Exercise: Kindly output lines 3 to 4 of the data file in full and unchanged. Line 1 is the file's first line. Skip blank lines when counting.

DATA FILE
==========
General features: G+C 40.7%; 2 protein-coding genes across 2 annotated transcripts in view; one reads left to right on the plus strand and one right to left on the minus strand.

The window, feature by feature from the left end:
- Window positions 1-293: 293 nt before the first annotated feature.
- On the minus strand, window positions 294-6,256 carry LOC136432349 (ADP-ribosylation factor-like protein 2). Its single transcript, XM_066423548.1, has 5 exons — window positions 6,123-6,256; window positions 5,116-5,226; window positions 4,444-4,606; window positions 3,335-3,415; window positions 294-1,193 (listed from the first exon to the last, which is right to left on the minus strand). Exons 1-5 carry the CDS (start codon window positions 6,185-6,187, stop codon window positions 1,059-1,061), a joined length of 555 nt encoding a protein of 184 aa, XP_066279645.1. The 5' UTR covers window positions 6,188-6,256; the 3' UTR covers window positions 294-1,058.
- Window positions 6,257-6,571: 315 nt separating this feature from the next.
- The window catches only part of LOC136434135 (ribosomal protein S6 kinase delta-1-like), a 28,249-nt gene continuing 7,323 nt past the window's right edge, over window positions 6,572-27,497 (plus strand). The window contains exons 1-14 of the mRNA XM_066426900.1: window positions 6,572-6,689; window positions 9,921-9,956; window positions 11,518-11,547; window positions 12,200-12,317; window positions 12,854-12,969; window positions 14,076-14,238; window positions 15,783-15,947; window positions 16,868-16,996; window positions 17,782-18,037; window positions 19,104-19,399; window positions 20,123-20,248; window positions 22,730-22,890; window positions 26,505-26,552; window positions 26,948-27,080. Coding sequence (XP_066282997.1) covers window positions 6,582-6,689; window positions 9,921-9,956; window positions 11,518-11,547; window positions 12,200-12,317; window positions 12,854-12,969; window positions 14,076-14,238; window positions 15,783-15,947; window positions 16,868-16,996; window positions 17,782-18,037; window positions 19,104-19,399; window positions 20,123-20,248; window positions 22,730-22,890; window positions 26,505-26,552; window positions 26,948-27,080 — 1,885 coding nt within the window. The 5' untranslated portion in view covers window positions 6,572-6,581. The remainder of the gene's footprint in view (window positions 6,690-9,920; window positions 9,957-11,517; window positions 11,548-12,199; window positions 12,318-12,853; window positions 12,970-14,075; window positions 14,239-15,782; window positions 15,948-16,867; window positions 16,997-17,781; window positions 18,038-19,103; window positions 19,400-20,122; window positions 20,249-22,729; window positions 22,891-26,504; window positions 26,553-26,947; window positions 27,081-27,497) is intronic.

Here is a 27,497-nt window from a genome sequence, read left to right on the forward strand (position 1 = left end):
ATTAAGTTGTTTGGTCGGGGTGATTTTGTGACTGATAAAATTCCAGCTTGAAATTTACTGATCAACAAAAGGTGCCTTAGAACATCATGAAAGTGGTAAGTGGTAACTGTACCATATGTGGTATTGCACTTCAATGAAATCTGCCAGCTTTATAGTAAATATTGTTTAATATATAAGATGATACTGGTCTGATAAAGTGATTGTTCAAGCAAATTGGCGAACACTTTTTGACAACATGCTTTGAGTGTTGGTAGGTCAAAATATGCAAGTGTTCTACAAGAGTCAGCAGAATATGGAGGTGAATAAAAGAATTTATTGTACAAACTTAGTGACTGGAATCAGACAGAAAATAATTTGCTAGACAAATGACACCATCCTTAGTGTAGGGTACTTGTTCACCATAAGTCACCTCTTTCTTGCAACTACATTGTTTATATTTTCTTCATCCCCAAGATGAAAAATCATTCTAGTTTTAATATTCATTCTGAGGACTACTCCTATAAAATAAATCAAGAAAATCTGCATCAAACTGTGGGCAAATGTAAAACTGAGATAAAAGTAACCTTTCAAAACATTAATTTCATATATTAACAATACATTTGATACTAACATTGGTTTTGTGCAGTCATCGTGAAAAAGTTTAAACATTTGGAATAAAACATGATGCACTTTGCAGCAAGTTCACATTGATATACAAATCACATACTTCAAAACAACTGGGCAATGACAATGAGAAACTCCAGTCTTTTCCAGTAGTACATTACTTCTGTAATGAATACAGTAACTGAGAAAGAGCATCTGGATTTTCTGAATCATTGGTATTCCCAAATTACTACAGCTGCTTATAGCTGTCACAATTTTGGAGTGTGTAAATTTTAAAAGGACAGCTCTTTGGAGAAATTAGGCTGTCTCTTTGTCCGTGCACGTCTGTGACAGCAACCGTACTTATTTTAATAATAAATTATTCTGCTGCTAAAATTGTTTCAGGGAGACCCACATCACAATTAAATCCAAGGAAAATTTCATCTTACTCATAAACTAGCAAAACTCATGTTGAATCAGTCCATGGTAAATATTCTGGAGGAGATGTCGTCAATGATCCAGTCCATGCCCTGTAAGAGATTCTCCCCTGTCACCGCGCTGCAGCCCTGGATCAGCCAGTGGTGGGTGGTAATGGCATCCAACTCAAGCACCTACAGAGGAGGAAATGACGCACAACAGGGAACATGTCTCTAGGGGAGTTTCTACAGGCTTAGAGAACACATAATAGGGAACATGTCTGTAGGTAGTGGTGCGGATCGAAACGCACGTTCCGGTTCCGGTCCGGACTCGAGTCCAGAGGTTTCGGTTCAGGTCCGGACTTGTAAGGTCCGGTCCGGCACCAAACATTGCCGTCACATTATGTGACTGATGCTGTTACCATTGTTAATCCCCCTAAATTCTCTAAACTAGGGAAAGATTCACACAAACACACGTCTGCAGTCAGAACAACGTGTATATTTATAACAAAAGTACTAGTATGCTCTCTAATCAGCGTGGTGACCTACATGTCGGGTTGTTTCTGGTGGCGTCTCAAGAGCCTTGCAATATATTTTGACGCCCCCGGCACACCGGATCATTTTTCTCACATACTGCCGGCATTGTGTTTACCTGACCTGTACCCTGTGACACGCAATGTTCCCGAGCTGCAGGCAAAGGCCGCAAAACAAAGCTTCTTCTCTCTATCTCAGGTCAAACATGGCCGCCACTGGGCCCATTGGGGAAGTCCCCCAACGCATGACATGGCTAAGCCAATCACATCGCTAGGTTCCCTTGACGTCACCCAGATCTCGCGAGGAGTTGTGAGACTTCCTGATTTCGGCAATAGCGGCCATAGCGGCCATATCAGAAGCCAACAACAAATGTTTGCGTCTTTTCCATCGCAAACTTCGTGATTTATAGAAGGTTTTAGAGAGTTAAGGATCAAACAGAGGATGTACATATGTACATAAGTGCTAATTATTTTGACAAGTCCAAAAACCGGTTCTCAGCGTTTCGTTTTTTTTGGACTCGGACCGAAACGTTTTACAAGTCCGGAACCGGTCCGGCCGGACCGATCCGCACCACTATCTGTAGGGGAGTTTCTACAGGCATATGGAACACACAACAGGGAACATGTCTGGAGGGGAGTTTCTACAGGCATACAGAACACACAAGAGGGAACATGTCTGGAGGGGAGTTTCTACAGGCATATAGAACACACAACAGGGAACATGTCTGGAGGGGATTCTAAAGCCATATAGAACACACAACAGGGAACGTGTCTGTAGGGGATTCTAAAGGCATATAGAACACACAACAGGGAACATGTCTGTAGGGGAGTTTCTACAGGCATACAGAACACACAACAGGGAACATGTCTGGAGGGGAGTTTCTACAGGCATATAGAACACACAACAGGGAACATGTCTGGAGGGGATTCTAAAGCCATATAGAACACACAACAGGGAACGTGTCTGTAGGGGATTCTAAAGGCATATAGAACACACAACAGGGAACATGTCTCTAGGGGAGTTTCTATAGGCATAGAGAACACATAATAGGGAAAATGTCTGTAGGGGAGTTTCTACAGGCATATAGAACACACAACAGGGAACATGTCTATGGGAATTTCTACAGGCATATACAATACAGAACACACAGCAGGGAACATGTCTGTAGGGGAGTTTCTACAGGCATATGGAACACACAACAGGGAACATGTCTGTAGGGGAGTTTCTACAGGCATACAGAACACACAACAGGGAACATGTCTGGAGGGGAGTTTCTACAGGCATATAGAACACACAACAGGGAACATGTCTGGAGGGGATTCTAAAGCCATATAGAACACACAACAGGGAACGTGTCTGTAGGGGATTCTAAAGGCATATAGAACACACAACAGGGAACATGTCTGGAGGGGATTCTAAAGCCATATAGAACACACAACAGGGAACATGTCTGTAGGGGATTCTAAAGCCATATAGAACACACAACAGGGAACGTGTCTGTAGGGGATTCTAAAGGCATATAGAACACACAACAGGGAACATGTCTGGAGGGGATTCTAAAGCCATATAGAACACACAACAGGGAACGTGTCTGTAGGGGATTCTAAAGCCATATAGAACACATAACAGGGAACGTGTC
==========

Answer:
- Window positions 1-293: 293 nt before the first annotated feature.
- On the minus strand, window positions 294-6,256 carry LOC136432349 (ADP-ribosylation factor-like protein 2). Its single transcript, XM_066423548.1, has 5 exons — window positions 6,123-6,256; window positions 5,116-5,226; window positions 4,444-4,606; window positions 3,335-3,415; window positions 294-1,193 (listed from the first exon to the last, which is right to left on the minus strand). Exons 1-5 carry the CDS (start codon window positions 6,185-6,187, stop codon window positions 1,059-1,061), a joined length of 555 nt encoding a protein of 184 aa, XP_066279645.1. The 5' UTR covers window positions 6,188-6,256; the 3' UTR covers window positions 294-1,058.